During all this time I’ve been active in Second Life, I’ve actually never come across anybody else with ME/CFS. Or I most likely have, but I just wasn’t aware. After all, many people use Second Life as an “escape” or a way of forgetting about their troubles in real life for a moment. Being sick and disabled is not generally something we walk around and “advertise,” and it’s not necessarily something we seek to connect with others about. But since I launched “Forget ME not”, some of my friends in Second Life have come forward and told me they, too, have ME/CFS.

I’m also making new connections with people who are affected. I think there are quite a few with this condition on Second Life, and I know for sure a large majority of users have some disability in one way or another. Without a doubt, Second Life helps people with the isolation and limitations that often come with ME/CFS and related conditions. We saw a big rise in users during the pandemic as well.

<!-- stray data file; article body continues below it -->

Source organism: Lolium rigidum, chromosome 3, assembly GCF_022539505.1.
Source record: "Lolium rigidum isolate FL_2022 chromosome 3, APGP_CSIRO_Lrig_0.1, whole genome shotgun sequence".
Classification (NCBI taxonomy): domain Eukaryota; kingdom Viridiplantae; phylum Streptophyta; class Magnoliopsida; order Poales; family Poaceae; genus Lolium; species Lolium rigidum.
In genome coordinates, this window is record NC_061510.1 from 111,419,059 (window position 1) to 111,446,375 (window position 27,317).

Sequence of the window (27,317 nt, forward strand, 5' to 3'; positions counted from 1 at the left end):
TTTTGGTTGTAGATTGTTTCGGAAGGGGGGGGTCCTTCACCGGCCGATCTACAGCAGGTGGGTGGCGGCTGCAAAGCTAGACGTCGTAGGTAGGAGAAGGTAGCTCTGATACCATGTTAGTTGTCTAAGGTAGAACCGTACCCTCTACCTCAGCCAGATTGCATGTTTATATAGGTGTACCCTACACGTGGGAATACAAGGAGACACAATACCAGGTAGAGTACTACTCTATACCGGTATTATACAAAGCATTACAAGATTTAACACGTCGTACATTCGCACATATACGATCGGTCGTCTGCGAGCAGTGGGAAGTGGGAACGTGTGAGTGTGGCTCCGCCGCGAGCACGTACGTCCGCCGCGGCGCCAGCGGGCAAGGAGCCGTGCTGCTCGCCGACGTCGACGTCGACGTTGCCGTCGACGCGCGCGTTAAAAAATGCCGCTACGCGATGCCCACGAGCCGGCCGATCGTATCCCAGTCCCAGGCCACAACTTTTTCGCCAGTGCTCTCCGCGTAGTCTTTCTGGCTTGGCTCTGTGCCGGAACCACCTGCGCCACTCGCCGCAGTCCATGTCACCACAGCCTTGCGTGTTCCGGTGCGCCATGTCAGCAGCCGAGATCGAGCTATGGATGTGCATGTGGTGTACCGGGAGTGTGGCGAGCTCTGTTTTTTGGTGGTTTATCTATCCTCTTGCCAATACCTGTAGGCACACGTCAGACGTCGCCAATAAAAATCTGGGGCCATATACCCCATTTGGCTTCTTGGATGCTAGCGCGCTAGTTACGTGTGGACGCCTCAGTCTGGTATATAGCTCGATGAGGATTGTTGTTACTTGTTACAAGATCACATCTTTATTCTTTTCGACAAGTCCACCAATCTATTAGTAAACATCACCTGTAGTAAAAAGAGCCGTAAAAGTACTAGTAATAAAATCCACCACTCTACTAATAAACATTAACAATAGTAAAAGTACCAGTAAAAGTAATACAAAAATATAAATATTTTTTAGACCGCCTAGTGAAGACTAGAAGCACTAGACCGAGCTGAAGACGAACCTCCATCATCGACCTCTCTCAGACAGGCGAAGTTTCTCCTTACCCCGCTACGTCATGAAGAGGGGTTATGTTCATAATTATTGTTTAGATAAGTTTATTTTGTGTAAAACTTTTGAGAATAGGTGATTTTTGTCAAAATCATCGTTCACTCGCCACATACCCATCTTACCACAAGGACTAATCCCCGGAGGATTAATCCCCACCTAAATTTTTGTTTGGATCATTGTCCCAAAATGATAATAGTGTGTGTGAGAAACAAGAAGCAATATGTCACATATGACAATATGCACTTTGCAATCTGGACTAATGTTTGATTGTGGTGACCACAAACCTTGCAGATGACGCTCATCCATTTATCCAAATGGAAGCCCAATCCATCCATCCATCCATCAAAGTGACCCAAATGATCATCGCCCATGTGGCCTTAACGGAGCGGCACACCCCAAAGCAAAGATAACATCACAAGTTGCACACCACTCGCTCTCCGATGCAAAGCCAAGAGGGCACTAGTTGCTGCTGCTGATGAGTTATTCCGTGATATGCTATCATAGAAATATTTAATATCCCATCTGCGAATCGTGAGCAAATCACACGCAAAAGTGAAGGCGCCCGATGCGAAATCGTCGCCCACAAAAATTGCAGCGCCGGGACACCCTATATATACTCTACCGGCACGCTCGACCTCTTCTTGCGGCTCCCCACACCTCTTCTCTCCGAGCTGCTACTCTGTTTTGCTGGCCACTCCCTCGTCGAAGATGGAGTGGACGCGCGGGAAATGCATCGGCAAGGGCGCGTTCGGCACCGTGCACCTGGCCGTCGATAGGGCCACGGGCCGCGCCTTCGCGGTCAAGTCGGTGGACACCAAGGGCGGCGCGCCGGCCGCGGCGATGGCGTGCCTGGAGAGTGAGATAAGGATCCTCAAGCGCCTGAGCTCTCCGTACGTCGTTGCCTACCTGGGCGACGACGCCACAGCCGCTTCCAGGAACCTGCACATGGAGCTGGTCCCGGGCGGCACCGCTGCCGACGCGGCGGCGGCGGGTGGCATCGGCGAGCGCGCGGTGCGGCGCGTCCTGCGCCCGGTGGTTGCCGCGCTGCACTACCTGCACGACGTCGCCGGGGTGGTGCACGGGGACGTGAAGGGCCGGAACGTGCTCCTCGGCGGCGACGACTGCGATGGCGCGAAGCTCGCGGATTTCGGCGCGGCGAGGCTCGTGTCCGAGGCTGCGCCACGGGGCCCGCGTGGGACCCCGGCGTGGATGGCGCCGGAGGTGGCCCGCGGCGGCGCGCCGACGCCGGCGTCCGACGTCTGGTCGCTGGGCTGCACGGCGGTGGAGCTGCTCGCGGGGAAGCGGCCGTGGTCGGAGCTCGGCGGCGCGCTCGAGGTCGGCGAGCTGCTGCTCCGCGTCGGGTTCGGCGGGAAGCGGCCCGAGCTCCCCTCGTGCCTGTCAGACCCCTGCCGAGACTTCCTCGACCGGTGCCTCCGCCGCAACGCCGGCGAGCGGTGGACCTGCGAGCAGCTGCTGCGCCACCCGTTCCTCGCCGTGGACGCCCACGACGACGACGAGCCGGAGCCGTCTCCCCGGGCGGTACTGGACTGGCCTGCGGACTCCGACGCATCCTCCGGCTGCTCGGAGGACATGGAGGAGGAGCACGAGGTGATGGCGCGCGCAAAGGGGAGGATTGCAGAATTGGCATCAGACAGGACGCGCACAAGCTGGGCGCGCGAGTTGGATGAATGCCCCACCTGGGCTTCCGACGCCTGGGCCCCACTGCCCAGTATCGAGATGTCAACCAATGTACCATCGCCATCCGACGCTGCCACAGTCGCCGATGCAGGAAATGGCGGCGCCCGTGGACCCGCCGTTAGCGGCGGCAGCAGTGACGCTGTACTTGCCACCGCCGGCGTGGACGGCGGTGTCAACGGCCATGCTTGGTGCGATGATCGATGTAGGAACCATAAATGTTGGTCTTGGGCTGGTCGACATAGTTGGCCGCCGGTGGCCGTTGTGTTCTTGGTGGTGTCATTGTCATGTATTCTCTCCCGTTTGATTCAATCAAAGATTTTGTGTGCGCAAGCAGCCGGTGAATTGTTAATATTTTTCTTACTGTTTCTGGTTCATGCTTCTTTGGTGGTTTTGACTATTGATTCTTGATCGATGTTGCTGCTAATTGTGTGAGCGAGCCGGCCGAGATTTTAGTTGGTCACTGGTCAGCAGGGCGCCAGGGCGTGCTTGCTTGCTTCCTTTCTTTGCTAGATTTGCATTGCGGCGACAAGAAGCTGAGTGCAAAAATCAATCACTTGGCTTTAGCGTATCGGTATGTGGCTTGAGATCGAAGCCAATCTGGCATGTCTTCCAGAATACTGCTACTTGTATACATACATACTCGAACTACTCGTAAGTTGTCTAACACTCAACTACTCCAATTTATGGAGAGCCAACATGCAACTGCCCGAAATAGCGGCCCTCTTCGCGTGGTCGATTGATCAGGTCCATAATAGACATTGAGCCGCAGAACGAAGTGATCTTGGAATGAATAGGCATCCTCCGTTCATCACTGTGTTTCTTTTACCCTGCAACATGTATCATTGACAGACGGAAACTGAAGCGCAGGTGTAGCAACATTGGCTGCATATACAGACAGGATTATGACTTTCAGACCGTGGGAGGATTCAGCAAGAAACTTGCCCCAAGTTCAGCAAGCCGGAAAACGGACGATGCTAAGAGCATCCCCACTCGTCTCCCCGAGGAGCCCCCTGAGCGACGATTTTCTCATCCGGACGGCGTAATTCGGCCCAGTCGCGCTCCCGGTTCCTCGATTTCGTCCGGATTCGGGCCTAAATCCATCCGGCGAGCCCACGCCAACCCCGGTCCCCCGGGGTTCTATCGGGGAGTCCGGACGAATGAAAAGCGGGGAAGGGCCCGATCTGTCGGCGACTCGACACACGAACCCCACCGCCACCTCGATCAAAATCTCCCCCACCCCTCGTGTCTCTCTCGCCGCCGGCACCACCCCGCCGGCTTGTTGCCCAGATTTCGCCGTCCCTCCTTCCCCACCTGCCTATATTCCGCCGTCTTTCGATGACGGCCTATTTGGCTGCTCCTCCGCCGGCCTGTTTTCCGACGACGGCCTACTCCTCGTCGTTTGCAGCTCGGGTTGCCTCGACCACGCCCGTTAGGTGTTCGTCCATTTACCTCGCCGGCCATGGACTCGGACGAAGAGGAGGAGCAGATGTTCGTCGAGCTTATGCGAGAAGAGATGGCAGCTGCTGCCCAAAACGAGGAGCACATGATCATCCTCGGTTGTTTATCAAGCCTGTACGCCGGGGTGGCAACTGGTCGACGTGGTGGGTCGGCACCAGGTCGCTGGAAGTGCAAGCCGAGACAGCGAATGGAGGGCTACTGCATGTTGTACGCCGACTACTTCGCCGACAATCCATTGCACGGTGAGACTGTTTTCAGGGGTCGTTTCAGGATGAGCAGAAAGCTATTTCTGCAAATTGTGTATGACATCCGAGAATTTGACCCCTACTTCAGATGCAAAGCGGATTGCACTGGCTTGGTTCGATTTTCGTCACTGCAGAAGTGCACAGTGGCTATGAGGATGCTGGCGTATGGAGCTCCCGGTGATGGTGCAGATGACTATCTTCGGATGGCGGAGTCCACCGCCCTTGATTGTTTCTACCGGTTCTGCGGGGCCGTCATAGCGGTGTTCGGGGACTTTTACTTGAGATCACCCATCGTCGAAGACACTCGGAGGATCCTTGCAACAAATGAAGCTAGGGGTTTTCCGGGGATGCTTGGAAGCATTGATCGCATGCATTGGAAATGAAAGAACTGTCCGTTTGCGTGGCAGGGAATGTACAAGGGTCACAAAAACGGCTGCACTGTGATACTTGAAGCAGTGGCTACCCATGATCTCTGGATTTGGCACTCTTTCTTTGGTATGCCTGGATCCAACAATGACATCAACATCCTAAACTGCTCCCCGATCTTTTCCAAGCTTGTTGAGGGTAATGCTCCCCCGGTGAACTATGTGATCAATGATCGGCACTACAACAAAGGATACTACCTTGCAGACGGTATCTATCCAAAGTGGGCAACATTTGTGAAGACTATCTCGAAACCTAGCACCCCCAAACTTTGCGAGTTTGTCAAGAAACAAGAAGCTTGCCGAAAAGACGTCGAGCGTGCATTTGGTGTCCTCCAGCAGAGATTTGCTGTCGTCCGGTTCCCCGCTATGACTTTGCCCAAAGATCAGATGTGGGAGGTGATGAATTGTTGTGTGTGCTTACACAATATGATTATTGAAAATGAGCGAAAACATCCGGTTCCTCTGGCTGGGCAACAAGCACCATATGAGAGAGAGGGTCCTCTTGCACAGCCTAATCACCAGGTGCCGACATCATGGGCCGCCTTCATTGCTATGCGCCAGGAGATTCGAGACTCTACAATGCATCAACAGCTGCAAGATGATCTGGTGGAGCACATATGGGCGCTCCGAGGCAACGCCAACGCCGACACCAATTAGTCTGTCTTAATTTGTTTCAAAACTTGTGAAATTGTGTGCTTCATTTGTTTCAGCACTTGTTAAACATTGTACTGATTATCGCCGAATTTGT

Maybe this sounds weird to anyone who hasn’t experienced it, but you connect to your avatar in Second Life. You can do many things like skydiving, surfing, horse riding, and dancing. You name it. And even though it is just on your screen, you really do experience it in that moment. Let’s say you go skydiving – your avatar is the one doing it, but you control it. The same thing happens when we get immersed while watching a movie. It feels quite real at times.